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Palliative Care Amid the Pandemic: Resources for PALTC Providers and Families

      Graphical abstract

      As the devastation of the COVID-19 pandemic continues to unfold and the death rate begins to take shape with accurate reporting and more frequent testing, David Grabowski, Ph.D., a researcher at Harvard Medical School’s Health Care Policy Department who studies nursing homes, says that when the final data are in, nursing homes will probably account for about half of all COVID-19 deaths in every state — as they already do in Massachusetts, New Jersey, and Pennsylvania, among others (New York Times, May 5, 2020, https://nyti.ms/3cwZGC5). This global health crisis has increased the need to swiftly identify a resident’s preferences for medical treatment.
      Health care providers who specialize in palliative care (PC), a medical specialty focused on advance care planning and symptom management in serious illness, have been eager to bring their skill set and resources to the frontlines, especially to the post-acute and long-term care setting. Interventions such as initiating discussions to address goals of care and using therapies to relieve distressing symptoms (physical, social, and/or spiritual) are concepts inherent in PC, and they are vital to the care of older adults with COVID-19.
      Although the delivery of PC differs throughout PALTC, there are multiple ways PC concepts can support health care professionals engaged in the care of seriously ill or dying residents. We review the resources and modalities used by PC providers in the response to COVID-19 to help in educating patients, families, health care colleagues, and the general public about what PC is and how these specialized clinicians contribute to the care of PALTC residents.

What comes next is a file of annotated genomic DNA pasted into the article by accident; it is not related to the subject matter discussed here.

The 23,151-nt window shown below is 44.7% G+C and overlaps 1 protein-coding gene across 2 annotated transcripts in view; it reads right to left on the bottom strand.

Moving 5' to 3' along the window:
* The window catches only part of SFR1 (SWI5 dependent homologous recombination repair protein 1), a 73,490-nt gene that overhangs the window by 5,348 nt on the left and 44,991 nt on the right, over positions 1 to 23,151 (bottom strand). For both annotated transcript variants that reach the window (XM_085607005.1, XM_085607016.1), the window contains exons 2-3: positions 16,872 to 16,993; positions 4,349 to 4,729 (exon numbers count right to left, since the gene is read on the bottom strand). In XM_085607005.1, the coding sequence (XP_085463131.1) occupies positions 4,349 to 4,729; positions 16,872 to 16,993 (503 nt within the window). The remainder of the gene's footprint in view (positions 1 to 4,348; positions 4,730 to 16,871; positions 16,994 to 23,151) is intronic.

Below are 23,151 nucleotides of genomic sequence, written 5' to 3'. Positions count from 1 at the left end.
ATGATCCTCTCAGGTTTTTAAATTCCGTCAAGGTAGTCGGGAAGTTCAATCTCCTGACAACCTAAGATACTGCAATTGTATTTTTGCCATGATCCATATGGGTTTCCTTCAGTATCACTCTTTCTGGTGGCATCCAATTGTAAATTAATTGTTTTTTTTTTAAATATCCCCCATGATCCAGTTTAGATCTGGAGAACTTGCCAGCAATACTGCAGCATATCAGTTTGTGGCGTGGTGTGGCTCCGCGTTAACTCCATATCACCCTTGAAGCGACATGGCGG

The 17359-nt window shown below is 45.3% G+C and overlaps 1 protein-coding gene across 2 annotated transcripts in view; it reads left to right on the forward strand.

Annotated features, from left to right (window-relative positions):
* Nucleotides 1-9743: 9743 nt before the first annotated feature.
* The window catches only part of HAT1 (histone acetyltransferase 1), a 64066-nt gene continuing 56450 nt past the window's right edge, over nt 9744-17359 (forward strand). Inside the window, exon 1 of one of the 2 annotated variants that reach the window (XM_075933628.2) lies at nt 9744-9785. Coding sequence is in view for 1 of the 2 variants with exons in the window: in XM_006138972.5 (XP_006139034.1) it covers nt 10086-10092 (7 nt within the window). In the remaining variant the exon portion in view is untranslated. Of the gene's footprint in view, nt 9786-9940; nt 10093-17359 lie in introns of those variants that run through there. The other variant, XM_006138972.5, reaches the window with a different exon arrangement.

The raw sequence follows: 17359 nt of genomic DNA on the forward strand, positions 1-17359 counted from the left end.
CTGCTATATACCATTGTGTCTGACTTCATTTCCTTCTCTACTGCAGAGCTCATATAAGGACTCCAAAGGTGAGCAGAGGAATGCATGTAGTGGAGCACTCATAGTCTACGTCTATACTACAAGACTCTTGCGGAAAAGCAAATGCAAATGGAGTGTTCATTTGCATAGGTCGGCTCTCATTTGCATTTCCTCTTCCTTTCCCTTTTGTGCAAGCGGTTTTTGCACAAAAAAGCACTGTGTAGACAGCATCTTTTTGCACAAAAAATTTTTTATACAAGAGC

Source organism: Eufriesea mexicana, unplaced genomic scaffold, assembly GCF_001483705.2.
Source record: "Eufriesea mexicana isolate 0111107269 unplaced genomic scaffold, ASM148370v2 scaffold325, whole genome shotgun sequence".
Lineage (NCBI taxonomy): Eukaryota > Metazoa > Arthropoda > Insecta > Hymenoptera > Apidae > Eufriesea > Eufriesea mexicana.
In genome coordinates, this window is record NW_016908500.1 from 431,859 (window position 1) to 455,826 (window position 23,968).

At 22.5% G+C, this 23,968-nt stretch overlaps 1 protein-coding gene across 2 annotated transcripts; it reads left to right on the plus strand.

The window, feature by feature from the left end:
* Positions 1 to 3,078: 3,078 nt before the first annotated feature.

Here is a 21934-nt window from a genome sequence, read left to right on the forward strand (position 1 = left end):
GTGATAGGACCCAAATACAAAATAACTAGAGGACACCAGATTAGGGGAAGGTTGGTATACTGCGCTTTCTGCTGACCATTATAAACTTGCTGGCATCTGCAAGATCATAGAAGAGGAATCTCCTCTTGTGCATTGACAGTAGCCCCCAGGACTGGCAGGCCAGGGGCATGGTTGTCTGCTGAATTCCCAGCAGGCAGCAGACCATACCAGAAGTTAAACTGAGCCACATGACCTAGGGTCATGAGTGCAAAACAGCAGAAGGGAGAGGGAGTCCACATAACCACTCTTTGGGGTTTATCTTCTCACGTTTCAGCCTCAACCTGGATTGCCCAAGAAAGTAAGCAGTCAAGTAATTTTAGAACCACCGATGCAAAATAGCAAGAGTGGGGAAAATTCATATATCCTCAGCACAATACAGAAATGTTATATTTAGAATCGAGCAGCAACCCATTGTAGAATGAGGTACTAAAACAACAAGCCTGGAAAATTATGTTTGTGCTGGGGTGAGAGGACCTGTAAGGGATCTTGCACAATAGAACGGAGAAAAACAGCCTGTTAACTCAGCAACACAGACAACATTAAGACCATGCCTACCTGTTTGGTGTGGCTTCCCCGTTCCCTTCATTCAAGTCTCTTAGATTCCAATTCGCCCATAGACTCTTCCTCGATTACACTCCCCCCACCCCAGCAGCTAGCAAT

Online resources

      Multiple evidence-based resources to prepare and educate both patients and health care professionals have been created, and they are freely available during this pandemic. Table 1 provides a list of resources for patients and families to use for guidance with tough decisions, such as whether mechanical ventilation or cardiopulmonary resuscitation is appropriate. The Conversation Project and Five Wishes have printable packets to complete for advanced care planning. My Living Voice allows an individual to draft an advance directive online that can be printed. Physician Orders for Life-Sustaining Treatment (POLST), a national paradigm for medical orders at the end of life, offers both patients and health care professionals informative resources.
      Table 1Resources for Patients and Families
      NameWebsiteComments
      Conversation Projecthttps://theconversationproject.org/Start-up kits for serious illness conversations; COVID-19-specific kits available
      Five Wisheshttps://fivewishes.org/Information for both patients and providers; easy-to-use legal advance directive; COVID-19-specific information available
      My Living Voicehttps://www.mylivingvoice.com/Step-by-step resource to create an online advance directive (can be printed)
      POLSThttps://polst.org/Patient-focused website of POLST forms and resources
      Respecting Choiceshttps://respectingchoices.org/covid-19-resources/#planning-conversationsFree COVID-19-specific resources for proactive planning conversations
      Table 2 provides a list of commonly used medical and PC resources for health care professionals. VitalTalk and the Serious Illness Conversation Guide provide evidence-based, tailored questions to ask during serious illness conversations. VitalTalk also offers practical videos that demonstrate how to discuss these questions. VitalTalk and the Center to Advance Palliative Care (CAPC) both also have serious illness conversation guides and symptom management resources specifically targeted to COVID-19. Palliative Care Fast Facts also offers quick references for symptom management.